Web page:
Even with the inclusion of Batman, Man of Steel’s sequel can still be about Clark Kent and his amazing alter-ego. Man of Steel sets up Clark the journalist and this is an angle that could provide a thematic link between Batman and Superman. Personally, I thought The Avengers lacked a real threat from its villains. But The Avengers excelled in the banter and rivalry between its heroes. My bold suggestion for Batman vs Superman would be to have almost no villain at all…

Empire’s speculative article talks about a bad guy who is a schemer, playing off Superman and Batman against each other. If you push this schemer into the shadows of the plot, leaving mysteries to be resolved for later films, there will be plenty of time for parallel stories following both heroes.

I would start the film with Superman discovering an evil deed by one of Lex Luthor’s companies (it might even work nicely if Batman was also fighting Luthor’s underhand, criminal dealings in Gotham – Bruce Wayne vs Lex Luthor in a billionaire battle perhaps?). To get his revenge and restore his own reputation, Lex would get the public talking about Superman. Who is he to choose who he rescues and who dies? Wasn’t all that destruction in Metropolis his fault? What’s with his interest in America? Isn’t he going to encourage mad criminals to test him and resentment in other countries? To drive this point home, Lex would secretly arrange a whole load of disasters and crimes, happening simultaneously across Metropolis and the world. Even Superman can’t be everywhere at once and the media storm will leave him looking responsible, a danger to society.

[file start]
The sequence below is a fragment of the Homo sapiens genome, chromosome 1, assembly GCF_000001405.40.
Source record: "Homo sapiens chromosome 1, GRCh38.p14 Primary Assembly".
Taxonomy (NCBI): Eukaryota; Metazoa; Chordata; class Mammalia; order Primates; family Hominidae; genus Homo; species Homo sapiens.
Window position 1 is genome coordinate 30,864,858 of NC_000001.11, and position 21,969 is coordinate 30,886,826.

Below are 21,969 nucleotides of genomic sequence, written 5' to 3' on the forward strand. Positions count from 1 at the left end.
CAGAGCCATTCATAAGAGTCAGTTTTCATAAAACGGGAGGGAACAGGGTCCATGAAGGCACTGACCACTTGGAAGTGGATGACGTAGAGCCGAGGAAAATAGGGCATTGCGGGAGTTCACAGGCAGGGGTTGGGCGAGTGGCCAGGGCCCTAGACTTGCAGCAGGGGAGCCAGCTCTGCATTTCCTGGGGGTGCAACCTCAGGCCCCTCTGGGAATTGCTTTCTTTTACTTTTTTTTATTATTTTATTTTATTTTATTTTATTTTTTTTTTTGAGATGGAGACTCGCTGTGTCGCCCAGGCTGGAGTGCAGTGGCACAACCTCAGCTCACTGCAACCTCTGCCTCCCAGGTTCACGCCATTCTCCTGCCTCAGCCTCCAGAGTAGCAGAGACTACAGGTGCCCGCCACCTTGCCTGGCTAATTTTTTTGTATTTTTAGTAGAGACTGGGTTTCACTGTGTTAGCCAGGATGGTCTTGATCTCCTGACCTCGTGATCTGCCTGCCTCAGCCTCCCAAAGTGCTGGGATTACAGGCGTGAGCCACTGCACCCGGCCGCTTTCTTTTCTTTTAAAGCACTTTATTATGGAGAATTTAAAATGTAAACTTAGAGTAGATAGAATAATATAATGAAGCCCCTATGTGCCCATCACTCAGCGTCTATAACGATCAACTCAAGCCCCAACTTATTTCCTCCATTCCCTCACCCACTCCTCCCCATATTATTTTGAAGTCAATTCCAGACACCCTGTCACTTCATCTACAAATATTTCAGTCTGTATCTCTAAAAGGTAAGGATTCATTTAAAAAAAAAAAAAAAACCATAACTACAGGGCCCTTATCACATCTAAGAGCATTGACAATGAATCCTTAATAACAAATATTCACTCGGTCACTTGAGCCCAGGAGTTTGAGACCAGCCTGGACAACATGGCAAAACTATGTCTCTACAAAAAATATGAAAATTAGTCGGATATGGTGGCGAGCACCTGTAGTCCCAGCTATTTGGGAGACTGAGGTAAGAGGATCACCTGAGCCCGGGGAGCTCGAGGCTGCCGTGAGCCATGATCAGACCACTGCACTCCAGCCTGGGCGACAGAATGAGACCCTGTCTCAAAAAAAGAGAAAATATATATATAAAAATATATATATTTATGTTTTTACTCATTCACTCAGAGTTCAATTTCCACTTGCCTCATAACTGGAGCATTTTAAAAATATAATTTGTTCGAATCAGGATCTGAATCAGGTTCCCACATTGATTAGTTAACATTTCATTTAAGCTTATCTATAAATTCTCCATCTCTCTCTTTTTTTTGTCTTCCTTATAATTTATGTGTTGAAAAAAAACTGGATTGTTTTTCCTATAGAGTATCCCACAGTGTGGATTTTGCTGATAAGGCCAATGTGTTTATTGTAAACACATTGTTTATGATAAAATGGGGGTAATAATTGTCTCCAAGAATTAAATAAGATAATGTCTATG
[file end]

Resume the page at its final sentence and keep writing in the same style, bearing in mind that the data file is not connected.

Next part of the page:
Obviously Lois and Clark will be able to watch all this anti-Superman feeling unfold from within due to their positions at The Daily Planet. Mobs will claim the streets of Metropolis and demand Superman’s departure, Clark will be demoralised and maybe Superman will do something rash in anger. Meanwhile, even Batman is convinced that Superman is a threat, and he manages to find some Krytonite, courtesy of some unseen help (maybe a mystery villain to return in future films?). Then clearly the film will end with a kick-ass showdown between our two heroes, followed by some twists, a realisation that they actually need an alliance (Batman could admit that they’re both outsiders trying to do the right thing), and at least a partial repair of Superman’s reputation.